<sb****@optusho me.com.au> wrote in comp.lang.c:
"Ed Morton" <mo************ ****@Lucent.com > wrote:
So, if I use:

unsigned long large: 24;


It's not portable to use 'unsigned long' as the base type for a bitfield; the
only portable types are 'int' and 'unsigned int'.
then the code may not work on my original platform and, even if it does, it
isn't portable, right? What kind of problems could I expect to see? Is there
any way to test whether or not I actually have a problem?


You need to know the exact binary format expected, then conform to it.

A 24-bit bitfield will probably still take up four bytes, and you have no
control over exactly where and in what order the 24 bits are stored.


On a Motorola 56000 it will fit perfectly in 1 byte, which happens to
have exactly 24 bits.

--
Jack Klein
Home: http://JK-Technology.Com
FAQs for
comp.lang.c http://www.eskimo.com/~scs/C-faq/top.html
comp.lang.c++ http://www.parashift.com/c++-faq-lite/
alt.comp.lang.l earn.c-c++ ftp://snurse-l.org/pub/acllc-c++/faq
Nov 13 '05 #12
On 23 Sep 2003 17:40:50 -0700, ai***@acay.com. au (Peter Nilsson) wrote
in comp.lang.c:
"Simon Biber" <sb****@optusho me.com.au> wrote in message news:<3f******* *************** @news.optusnet. com.au>...
"Ed Morton" <mo************ ****@lucent.com > wrote:
I have to pass this structure to some other code that's expecting
several fields each to be exactly 3 bytes.


Most C implementations do not support exact 3 byte integer types.


Do any? :-)
If it needs to be laid out exactly so in memory, you can create
an array of unsigned characters.

void pack(unsigned char *three, unsigned long value)
{
assert(value < (1UL << 24));
three[0] = value & 0xFF;
three[1] = value >> 8 & 0xFF;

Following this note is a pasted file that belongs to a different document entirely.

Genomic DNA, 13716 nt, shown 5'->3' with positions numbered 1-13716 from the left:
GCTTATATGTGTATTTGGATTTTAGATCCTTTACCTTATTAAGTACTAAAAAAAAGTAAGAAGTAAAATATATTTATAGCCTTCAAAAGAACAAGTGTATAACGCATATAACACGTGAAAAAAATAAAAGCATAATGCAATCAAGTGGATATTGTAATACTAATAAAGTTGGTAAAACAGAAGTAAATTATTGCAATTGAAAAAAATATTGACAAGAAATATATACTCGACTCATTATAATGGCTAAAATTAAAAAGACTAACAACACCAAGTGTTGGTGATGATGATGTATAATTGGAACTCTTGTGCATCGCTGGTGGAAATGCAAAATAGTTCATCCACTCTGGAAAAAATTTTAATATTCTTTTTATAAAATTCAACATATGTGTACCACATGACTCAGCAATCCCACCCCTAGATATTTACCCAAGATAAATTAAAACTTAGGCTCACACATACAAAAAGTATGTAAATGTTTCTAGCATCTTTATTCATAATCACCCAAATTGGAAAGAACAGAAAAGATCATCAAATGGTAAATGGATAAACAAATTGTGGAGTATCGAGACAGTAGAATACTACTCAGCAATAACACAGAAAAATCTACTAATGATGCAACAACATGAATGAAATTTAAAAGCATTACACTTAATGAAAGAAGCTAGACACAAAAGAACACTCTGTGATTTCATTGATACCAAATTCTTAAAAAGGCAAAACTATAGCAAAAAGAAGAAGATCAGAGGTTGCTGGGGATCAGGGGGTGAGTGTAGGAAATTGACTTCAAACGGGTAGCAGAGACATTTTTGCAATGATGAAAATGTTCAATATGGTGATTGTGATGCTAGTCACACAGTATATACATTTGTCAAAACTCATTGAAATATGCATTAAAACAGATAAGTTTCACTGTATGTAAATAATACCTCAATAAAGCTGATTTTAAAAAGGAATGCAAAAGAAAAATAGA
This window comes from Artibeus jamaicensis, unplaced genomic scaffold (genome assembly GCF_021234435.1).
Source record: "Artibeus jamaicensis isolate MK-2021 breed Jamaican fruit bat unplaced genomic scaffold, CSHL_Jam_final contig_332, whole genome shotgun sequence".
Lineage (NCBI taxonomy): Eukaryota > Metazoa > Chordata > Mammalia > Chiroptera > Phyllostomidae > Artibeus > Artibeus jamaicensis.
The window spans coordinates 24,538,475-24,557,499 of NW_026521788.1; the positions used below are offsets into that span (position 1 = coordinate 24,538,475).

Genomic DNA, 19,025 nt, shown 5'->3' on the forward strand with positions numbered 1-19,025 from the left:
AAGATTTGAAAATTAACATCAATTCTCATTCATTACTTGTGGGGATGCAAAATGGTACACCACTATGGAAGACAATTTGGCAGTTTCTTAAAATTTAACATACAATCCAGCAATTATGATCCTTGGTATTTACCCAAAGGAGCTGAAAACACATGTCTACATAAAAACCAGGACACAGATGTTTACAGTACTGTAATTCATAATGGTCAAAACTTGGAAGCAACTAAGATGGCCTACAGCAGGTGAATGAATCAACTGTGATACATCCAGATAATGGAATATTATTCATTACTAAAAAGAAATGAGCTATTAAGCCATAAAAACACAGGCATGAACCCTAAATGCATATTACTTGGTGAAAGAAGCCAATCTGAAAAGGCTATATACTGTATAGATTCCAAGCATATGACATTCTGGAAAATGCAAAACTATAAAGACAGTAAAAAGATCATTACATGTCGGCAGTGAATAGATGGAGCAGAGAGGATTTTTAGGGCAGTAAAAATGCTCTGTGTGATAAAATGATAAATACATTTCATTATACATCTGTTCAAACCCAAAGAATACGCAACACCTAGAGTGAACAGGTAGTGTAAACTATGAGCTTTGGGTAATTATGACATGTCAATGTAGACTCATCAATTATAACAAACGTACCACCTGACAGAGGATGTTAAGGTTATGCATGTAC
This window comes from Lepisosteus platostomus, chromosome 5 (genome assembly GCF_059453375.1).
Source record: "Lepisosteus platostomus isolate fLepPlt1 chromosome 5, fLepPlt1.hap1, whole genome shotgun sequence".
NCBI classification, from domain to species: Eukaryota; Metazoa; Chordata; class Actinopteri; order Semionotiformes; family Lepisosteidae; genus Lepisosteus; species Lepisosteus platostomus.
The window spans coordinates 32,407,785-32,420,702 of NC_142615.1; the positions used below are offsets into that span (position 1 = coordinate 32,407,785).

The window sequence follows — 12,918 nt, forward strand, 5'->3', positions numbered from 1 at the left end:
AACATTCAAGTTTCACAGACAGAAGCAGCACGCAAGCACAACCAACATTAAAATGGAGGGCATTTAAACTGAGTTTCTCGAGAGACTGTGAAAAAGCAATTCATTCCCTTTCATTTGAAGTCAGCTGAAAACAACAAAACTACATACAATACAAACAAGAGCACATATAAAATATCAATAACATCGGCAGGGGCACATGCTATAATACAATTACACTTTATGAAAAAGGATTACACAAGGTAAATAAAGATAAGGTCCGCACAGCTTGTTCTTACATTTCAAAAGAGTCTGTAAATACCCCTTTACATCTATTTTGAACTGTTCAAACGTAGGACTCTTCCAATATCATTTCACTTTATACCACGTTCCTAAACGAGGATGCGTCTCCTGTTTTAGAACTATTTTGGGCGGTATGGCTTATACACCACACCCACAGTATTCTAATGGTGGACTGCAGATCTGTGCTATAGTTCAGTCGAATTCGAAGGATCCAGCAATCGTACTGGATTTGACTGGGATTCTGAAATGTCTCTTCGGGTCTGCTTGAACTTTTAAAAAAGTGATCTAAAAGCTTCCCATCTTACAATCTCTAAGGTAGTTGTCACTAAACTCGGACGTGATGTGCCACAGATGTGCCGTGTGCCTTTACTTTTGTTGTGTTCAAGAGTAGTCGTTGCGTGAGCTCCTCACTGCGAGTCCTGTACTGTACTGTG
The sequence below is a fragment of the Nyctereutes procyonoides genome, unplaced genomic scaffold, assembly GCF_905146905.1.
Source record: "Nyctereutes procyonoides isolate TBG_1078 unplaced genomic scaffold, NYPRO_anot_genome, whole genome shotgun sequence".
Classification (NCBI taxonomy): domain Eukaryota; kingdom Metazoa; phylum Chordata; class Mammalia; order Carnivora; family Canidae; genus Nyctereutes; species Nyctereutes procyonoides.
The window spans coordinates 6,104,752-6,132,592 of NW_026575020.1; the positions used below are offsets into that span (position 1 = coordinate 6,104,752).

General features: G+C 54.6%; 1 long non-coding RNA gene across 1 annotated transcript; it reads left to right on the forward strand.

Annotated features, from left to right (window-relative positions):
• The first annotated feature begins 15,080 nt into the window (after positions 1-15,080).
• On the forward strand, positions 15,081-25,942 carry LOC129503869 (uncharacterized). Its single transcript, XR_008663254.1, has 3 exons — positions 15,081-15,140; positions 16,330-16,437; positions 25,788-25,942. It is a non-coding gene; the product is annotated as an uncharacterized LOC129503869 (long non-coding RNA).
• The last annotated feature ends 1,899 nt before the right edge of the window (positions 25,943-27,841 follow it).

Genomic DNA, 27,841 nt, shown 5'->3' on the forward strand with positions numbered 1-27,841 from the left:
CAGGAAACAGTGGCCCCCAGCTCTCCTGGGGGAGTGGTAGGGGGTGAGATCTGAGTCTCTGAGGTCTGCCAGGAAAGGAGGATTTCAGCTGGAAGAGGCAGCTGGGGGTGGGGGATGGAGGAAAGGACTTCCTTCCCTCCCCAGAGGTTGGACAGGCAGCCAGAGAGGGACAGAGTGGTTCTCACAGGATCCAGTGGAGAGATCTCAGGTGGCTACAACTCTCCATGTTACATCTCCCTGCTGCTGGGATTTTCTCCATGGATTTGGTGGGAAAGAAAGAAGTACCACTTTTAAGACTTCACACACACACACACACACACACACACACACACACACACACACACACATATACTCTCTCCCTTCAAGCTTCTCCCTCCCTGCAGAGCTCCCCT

three[2] = value >> 16 & 0xFF;
}

unsigned long unpack(unsigned char *three)
{
return (unsigned long)three[0]
| (unsigned long)three[1] << 8
| (unsigned long)three[2] << 16;
}

These functions assume you will be packing 8 bits into each byte,


Why? I know we live in an octet world, but you can do this portably
with CHAR_BIT and UCHAR_MAX.
and using a little-endian packing layout.


Actually even when an implementation has CHAR_BIT > 8, it is quite
easy and useful to write code using just 8 bits in an unsigned char,
and far more portable. Also, living in a octet-oriented world of
communications standards, it is often necessary to handle individual 8
bit quantities as individual items.

--
Jack Klein
Home: http://JK-Technology.Com
FAQs for
comp.lang.c http://www.eskimo.com/~scs/C-faq/top.html
comp.lang.c++ http://www.parashift.com/c++-faq-lite/
alt.comp.lang.l earn.c-c++ ftp://snurse-l.org/pub/acllc-c++/faq
Nov 13 '05 #13
On Wed, 24 Sep 2003 04:14:05 GMT, in comp.lang.c, Jack Klein wrote:
:On Tue, 23 Sep 2003 09:19:37 -0500, Ed Morton
:<mo*********** *****@lucent.co m> wrote in comp.lang.c:
:
:> I have 2 counters - one is required to be a 2-byte variable while the
:
:That would 32 bits on one compiler I use, and 64 bits on another.
:
:> other is required to be 3 bytes (not my choice, but I'm stuck with it!).
:
:This would be 48 bits on one compiler I use, and 96 bits on another.

<snip>

Which are those compilers and their corresponding target platforms?
Could you please post some details of them? It is not that I don't
believe you. But, A lot of my colleagues and friends don't believe in
CHAR_BIT != 8 and I would really like to point out these cases to them.

Have a nice day,
Pradeep
--
R Pradeep Chandran pradeep DOT chandran AT sisl.co.in
All opinions are mine and do not represent those of my employer.
Nov 13 '05 #14
Based on the feedback, I'll declare my variables without bitfields and